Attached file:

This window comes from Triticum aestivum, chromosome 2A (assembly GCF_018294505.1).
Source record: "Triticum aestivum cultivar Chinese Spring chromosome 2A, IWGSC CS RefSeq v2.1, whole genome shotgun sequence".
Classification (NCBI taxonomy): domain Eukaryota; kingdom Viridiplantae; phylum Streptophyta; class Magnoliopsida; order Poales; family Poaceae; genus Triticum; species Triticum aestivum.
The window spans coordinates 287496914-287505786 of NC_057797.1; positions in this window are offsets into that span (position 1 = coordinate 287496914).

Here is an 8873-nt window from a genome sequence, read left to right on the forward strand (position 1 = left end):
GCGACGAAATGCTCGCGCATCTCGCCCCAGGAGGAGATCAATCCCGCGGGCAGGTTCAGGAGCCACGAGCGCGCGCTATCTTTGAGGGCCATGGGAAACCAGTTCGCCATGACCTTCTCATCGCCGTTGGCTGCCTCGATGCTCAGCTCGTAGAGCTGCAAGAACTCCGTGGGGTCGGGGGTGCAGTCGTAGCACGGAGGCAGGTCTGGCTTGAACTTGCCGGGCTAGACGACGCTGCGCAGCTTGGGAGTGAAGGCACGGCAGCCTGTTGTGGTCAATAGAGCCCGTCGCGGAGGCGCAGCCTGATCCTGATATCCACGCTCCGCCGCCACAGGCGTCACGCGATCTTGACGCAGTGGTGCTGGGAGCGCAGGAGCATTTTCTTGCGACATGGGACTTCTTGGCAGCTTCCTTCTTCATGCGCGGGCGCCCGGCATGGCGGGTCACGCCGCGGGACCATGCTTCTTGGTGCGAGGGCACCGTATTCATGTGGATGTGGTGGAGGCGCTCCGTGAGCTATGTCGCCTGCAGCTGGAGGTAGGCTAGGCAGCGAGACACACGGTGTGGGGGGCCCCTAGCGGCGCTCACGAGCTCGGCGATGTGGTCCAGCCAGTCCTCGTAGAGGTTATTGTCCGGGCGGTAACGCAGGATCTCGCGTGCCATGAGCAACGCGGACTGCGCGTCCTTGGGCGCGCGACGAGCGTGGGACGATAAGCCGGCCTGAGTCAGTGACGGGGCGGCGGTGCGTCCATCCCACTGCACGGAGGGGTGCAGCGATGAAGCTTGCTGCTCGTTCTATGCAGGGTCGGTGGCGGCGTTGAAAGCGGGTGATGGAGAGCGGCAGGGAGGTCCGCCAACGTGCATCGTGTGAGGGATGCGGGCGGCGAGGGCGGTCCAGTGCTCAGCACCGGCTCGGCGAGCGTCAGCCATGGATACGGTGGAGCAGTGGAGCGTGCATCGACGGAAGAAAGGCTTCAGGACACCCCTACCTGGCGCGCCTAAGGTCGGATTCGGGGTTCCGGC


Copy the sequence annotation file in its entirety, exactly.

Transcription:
This window comes from Triticum aestivum, chromosome 2A (assembly GCF_018294505.1).
Source record: "Triticum aestivum cultivar Chinese Spring chromosome 2A, IWGSC CS RefSeq v2.1, whole genome shotgun sequence".
Classification (NCBI taxonomy): domain Eukaryota; kingdom Viridiplantae; phylum Streptophyta; class Magnoliopsida; order Poales; family Poaceae; genus Triticum; species Triticum aestivum.
The window spans coordinates 287496914-287505786 of NC_057797.1; positions in this window are offsets into that span (position 1 = coordinate 287496914).

Here is an 8873-nt window from a genome sequence, read left to right on the forward strand (position 1 = left end):
GCGACGAAATGCTCGCGCATCTCGCCCCAGGAGGAGATCAATCCCGCGGGCAGGTTCAGGAGCCACGAGCGCGCGCTATCTTTGAGGGCCATGGGAAACCAGTTCGCCATGACCTTCTCATCGCCGTTGGCTGCCTCGATGCTCAGCTCGTAGAGCTGCAAGAACTCCGTGGGGTCGGGGGTGCAGTCGTAGCACGGAGGCAGGTCTGGCTTGAACTTGCCGGGCTAGACGACGCTGCGCAGCTTGGGAGTGAAGGCACGGCAGCCTGTTGTGGTCAATAGAGCCCGTCGCGGAGGCGCAGCCTGATCCTGATATCCACGCTCCGCCGCCACAGGCGTCACGCGATCTTGACGCAGTGGTGCTGGGAGCGCAGGAGCATTTTCTTGCGACATGGGACTTCTTGGCAGCTTCCTTCTTCATGCGCGGGCGCCCGGCATGGCGGGTCACGCCGCGGGACCATGCTTCTTGGTGCGAGGGCACCGTATTCATGTGGATGTGGTGGAGGCGCTCCGTGAGCTATGTCGCCTGCAGCTGGAGGTAGGCTAGGCAGCGAGACACACGGTGTGGGGGGCCCCTAGCGGCGCTCACGAGCTCGGCGATGTGGTCCAGCCAGTCCTCGTAGAGGTTATTGTCCGGGCGGTAACGCAGGATCTCGCGTGCCATGAGCAACGCGGACTGCGCGTCCTTGGGCGCGCGACGAGCGTGGGACGATAAGCCGGCCTGAGTCAGTGACGGGGCGGCGGTGCGTCCATCCCACTGCACGGAGGGGTGCAGCGATGAAGCTTGCTGCTCGTTCTATGCAGGGTCGGTGGCGGCGTTGAAAGCGGGTGATGGAGAGCGGCAGGGAGGTCCGCCAACGTGCATCGTGTGAGGGATGCGGGCGGCGAGGGCGGTCCAGTGCTCAGCACCGGCTCGGCGAGCGTCAGCCATGGATACGGTGGAGCAGTGGAGCGTGCATCGACGGAAGAAAGGCTTCAGGACACCCCTACCTGGCGCGCCTAAGGTCGGATTCGGGGTTCCGGC